Once the older Phillips girl realizes Abbie is imprisoned with her, Lupino has something new to hold over her head. By threatening Abbie, Lupino is finally able to pry out of her prisoner the information that untold months of relentless torture could not extract: the name of the revolutionaries’ leader. Would you believe it’s Dr. Arcos? Sure you would. And that means that Abbie is now officially 31 flavors of fucked. Lupino’s thugs kill Arcos, leaving Abbie with no hope of escape unless that government probe of Las Palomas actually occurs.
While all this is going on, a very important subplot involving Lupino, Abbie, and Juana is unfolding. Juana took a liking to Abbie the moment she set eyes on the new girl. For this reason, Juana spends most of the movie trying to protect Abbie from the worst of Lupino’s abuse— after all, Juana has no idea the clinic is really a political prison. (I should point out, though, that Juana’s affection for Abbie doesn’t do anything to stop her from mistreating the girl herself.) The upshot of all this is that, when Lupino starts giving Abbie the full Lavrenty Beria treatment, Juana feels like she has been betrayed. And as any women’s prison movie warden could tell you, it doesn’t pay to cross the prison bad girl. When Lupino finally gets hers, it’ll be Juana giving it to her, in a scene that sets new standards for grotesquery in the field of climactic evildoer comeuppance.
Of course, just about everything in this movie sets new standards for grotesquery in its field. Sure, the authority figures in these movies are always corrupt and disgusting, but how many times can you recall having seen a warden who makes snuff films on the side? Sure, having the guards insist that the inmates answer to their numbers and not their names is old hat, but how often have you seen the guards brand those numbers onto the left breasts of those forgetful girls who can’t seem to remember that their names are now 41 or 27 or 16? And what about the scene in which Lupino douches Abbie with acid? Or the one in which she sticks pins into Juana’s breasts and belly before fucking her? Then there’s this amazing vignette: Abbie is looking for information about her sister, and she has heard that Juana might have some. When another inmate takes Abbie to Juana, they find the latter girl sitting on the toilet complaining of diarrhea. Uh oh. So what sort of service do you think Juana might demand of Abbie in exchange for the information she seeks, hmmm? Damn straight. Could anything be sleazier than that?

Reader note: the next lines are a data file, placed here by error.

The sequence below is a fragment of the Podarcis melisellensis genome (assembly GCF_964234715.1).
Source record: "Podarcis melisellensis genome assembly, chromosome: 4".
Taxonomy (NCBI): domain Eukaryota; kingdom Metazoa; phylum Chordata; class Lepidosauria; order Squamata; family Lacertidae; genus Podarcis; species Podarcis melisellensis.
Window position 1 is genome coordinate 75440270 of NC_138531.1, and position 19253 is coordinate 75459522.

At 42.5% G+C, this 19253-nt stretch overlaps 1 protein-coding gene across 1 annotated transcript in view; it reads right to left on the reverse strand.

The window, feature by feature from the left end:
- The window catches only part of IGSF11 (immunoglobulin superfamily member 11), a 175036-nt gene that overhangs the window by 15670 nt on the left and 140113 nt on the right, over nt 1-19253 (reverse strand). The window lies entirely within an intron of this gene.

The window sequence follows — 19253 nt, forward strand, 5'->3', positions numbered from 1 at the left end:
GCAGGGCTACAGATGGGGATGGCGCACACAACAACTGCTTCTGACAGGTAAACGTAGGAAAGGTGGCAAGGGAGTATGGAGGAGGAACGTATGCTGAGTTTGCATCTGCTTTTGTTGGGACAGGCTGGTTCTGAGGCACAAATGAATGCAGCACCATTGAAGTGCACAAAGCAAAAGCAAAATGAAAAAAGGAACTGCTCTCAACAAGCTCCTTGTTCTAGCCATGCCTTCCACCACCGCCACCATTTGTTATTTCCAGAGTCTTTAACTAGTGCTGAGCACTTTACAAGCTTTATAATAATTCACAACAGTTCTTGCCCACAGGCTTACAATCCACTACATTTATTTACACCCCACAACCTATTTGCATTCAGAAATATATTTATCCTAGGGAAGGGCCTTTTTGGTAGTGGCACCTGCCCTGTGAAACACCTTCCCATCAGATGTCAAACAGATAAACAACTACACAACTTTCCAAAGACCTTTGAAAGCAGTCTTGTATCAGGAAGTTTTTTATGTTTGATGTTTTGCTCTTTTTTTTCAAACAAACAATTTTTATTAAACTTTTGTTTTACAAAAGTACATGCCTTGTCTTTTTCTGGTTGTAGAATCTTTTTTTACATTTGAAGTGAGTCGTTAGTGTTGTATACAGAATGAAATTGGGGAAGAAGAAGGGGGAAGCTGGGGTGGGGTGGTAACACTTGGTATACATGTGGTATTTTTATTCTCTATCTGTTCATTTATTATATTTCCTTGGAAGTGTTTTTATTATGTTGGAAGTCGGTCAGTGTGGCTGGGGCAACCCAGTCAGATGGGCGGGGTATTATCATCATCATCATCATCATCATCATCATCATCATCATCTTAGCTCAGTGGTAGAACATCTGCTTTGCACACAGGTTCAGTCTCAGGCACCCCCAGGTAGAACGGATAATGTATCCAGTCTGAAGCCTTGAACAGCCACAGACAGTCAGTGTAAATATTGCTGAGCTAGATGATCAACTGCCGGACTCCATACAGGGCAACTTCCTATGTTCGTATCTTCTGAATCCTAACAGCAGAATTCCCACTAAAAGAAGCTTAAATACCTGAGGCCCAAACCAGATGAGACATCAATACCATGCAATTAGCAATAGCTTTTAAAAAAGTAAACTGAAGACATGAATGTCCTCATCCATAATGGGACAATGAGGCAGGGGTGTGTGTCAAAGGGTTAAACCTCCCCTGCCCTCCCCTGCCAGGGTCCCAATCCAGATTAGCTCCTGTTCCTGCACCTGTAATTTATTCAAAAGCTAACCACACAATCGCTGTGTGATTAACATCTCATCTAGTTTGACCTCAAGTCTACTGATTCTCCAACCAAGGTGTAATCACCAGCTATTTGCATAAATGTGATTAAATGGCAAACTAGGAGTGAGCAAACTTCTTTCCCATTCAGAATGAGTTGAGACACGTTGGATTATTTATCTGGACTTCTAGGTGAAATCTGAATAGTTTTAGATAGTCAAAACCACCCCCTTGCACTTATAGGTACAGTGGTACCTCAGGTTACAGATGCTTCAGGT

You may have noticed that two of this movie’s many titles bill it as a sequel to Ilsa, She-Wolf of the SS. It isn’t. But in 1987, the company that owned the video rights to the Ilsa series noticed that Dyanne Thorne, who played Ilsa in all three of those films, was also in Greta the Mad Butcher, and that there were certain thematic similarities between it and the Ilsa flicks. So after buying the video rights to this movie as well, they did what video distro companies usually do when faced with such a situation, and retitled it, figuring that the Ilsa name would make Greta a more profitable property for them. They dealt with the name-change of the title character in the most economical way possible— they simply dubbed silence over every instance in which one of the characters calls Greta Lupino by her first name! (And even then, they missed a couple...) And so it was that the Ilsa series grew a fourth entry, ten years after new Ilsa movies stopped being made, and one of Jesus Franco’s nastiest films (which was all but forgotten by the mid-80’s) got a new lease on life, and a chance to amuse and appall a new generation of fans.